Border Patrol Internal Report Suggests Relaxing Deadly-Force Policies

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A review from law enforcement experts initiated by the Border Patrol was released to The Los Angeles Times after the agency tried to keep it under wraps, even from oversight committees in the House and Senate. The report was commissioned to examine the use of deadly force by Border Patrol agents and whether they “consistently and thoroughly” review those incidents.

One of the most controversial findings of the report is a suggested change to the policy currently in place — which is vague at best — that allows agents to use deadly force against drivers of vehicles. According to the report, “some border agents stood in front of a vehicle as a pretext to open fire.”

Shawn P. Moran, vice president of the Border Patrol union, told the Times that the agency was correct in allowing agents broad latitude for when to open fire. He suggested that had the Border Patrol accepted the restrictive recommendations, there would be more “assaults where vehicles try to run down agents because they know there would be no repercussions.” Although, one would imagine that deliberately running down an agent with a vehicle would fall into the “trying to kill them” category.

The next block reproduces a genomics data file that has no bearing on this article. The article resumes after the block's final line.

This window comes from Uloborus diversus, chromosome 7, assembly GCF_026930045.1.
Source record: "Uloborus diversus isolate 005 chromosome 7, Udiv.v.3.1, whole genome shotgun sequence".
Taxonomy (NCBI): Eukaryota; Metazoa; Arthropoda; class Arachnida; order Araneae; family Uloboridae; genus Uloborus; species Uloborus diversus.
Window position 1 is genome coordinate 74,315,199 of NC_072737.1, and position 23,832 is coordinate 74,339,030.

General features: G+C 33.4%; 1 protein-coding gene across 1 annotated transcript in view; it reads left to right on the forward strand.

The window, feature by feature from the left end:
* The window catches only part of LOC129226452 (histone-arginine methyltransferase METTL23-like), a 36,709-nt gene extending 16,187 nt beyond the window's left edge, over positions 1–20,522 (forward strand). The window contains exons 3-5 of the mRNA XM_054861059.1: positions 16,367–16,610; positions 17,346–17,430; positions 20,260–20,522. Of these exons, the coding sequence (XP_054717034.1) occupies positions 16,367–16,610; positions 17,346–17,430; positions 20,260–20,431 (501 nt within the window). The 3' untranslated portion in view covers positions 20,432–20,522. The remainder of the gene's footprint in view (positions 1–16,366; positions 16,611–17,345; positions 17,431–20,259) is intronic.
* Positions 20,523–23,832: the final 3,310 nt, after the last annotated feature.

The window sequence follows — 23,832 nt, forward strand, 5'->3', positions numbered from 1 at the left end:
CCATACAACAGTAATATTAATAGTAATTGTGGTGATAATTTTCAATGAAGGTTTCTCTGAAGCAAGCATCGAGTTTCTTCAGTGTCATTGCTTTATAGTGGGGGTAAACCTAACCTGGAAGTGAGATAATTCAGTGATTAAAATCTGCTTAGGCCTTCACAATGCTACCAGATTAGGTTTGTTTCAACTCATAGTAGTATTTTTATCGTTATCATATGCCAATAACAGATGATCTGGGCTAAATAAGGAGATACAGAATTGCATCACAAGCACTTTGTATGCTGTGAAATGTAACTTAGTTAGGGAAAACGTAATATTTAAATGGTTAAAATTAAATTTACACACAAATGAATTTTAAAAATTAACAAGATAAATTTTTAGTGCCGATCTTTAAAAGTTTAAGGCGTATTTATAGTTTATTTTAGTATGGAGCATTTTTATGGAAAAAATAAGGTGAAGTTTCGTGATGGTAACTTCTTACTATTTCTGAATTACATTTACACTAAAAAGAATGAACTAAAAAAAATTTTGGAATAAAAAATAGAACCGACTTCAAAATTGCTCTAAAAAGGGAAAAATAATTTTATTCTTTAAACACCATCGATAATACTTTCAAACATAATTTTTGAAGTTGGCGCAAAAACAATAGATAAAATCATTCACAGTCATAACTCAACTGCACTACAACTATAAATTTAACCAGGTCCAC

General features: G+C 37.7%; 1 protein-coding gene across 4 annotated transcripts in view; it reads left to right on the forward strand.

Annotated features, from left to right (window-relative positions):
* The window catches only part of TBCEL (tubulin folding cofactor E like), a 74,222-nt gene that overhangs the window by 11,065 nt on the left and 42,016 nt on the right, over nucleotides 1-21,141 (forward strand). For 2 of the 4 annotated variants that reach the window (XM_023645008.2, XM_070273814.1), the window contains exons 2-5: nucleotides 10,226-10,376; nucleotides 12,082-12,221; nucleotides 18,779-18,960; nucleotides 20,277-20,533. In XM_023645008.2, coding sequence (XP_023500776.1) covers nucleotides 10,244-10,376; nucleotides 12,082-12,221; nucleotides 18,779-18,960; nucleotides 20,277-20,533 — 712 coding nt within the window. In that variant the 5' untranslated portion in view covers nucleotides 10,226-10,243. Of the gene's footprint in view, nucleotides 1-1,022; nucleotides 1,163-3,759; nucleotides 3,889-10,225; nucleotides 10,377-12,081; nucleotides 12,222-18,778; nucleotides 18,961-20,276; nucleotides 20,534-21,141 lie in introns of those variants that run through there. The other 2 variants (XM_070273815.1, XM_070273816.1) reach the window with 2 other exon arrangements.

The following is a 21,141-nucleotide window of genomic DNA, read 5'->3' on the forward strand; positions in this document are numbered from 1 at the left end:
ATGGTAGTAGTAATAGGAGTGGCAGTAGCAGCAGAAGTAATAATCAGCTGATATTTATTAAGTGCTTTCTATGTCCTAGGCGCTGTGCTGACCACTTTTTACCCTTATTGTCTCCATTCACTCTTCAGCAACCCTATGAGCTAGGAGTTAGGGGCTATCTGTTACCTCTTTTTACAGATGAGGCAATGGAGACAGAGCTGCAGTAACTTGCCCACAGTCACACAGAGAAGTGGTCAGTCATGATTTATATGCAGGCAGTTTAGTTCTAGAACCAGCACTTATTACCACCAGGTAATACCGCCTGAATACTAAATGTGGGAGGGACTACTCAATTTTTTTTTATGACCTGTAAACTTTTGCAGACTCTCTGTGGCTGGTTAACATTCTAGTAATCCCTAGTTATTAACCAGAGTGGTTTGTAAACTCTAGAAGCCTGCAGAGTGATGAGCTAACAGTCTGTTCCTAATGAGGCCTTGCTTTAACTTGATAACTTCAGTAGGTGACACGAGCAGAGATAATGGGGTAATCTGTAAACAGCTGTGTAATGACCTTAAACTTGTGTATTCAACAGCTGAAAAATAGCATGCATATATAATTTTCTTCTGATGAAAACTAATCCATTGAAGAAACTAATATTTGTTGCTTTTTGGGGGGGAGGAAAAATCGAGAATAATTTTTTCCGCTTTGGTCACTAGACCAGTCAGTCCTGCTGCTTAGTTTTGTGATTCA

Also examined was the use of deadly force against people who throw rocks from the Mexican side of the border at agents on the U.S. side or in patrol boats on the Rio Grande. The problem with this is that some agents seem to ignore rock-throwers, while others open fire on them. At the very least, the report contends, there should be some consistency in terms of agents’ response.

President Barack Obama’s nominee to head up the Border Patrol, Gil Kerlikowske, is a veteran police officer who formerly served as police chief in Seattle. He told the the Times that he’d “never served in a law enforcement agency that did not make its use-of-force policies public.” His nomination has not yet been brought up for a vote in the Senate.